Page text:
I was invited to speak at an SSSUK Symposium last September and I chose to speak about South Sudan’s mental health challenge. Here’s the transcript.
There are four subjects concerning South Sudan that are close to my heart. These are (and in no particular order): the economy; girl-child education; the environment; and mental health.
I’m pleased today to be given the opportunity to share what I have learned about the significant mental health challenge that my country faces.
It’s worth noting at this point, that I am a layperson. I have no qualifications in psychology, psychiatry or counselling. Although I’m seriously considering enrolling in some sort of counselling training. This is a struggling service in South Sudan, that’s sorely in need of whatever support it can get.
Now, few in the UK, certainly of my generation, have needed to deal with the tragic consequences of chronic or acute post-traumatic stress disorder – either as sufferers or as persons close to a sufferer.
So imagine if you will, a profound traumatic experience that’s become indelibly stamped on your consciousness.
A word, an object, even a situation, may serve as a trigger to reliving that traumatic experience. Your heart races. You begin to sweat. You’re seized by frightening thoughts and unbearable tension. Bad dreams disturb your sleep at night. And your everyday routine is disrupted.
Therapists will call this re-experiencing symptoms.
You keep away from places, objects, people and situations that would remind you of your traumatic experience. You try to avoid thoughts and feelings related to the event. You withdraw from those close to you, who try a little too hard to understand “the why”.
Therapists will call this avoidance symptoms.
You’re easily distracted. You’re tense and on edge. You keep losing your appetite. It’s difficult for you to get a good night’s sleep. You become irritable and prone to angry and even violent outbursts.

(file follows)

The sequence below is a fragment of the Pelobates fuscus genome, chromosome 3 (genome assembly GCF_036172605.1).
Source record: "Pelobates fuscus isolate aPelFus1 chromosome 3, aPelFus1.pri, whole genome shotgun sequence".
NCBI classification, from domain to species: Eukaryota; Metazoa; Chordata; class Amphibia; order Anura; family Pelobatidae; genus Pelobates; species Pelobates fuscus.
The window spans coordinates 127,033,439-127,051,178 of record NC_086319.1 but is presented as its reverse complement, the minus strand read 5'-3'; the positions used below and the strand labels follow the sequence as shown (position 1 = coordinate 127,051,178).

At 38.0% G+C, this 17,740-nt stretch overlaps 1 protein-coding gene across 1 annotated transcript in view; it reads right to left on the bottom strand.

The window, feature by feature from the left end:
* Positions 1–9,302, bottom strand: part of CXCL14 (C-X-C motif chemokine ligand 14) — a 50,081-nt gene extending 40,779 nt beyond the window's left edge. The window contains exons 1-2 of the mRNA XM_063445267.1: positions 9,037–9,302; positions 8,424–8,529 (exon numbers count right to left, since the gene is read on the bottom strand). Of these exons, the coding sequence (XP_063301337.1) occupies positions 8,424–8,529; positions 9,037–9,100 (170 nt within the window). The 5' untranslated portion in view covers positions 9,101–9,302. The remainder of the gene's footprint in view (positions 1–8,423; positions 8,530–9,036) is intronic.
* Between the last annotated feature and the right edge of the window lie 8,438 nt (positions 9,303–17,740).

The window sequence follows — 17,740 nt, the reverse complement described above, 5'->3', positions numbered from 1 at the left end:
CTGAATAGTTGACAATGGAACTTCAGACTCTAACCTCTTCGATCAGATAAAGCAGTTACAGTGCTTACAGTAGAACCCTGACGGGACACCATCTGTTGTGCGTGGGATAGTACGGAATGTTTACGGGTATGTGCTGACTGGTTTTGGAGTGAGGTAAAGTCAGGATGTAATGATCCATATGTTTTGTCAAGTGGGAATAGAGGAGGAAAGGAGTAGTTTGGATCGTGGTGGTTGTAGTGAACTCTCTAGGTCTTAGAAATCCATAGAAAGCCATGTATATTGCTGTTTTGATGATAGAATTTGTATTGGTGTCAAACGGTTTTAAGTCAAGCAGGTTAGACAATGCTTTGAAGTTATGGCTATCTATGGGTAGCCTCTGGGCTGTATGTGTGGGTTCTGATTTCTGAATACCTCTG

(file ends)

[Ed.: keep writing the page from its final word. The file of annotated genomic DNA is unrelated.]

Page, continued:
Therapists will call this arousal and reactivity symptoms.
You think poorly of yourself. Perhaps because of a profound sense of guilt. Or perhaps because you blame yourself for something you did, or did not do. And yet, strangely, you have trouble remembering key features of your traumatic event. You find yourself losing interest in activities you’d once enjoyed.
Therapists will call this cognition and mood symptoms.
I hope I’ve given you a sense of what post-traumatic stress disorder could mean for those who suffer from it, and a sense of the disruption it often causes for those who live with sufferers.
The Legacy of Conflict
Now think on the countless opportunities for traumatic events and experiences created by over half a century’s worth of sustained conflict, exposing many millions of my countrymen and women to mental illness. And it is widely acknowledged that South Sudan is a country disproportionately afflicted with mental illness.
And it’s not just violent experiences we need to be worried about. Contextual stress, before and after specific conflict situations will also lead to mental illness. Economic hardship and the change in living conditions for internally displaced persons or for the women of households whose main bread winner has left to become a combatant, often causes substantial psychological and social suffering in the short term. If not addressed, this suffering can lead to long-term mental health and psychosocial problems.
For those South Sudanese here today, you’ll no doubt recognise the phrase – “I think too much”. It is a common idiom whose study has gained traction among ethno-psychologists. “What’s wrong with so and so?” you ask, “Oh, she thinks too much” is the response.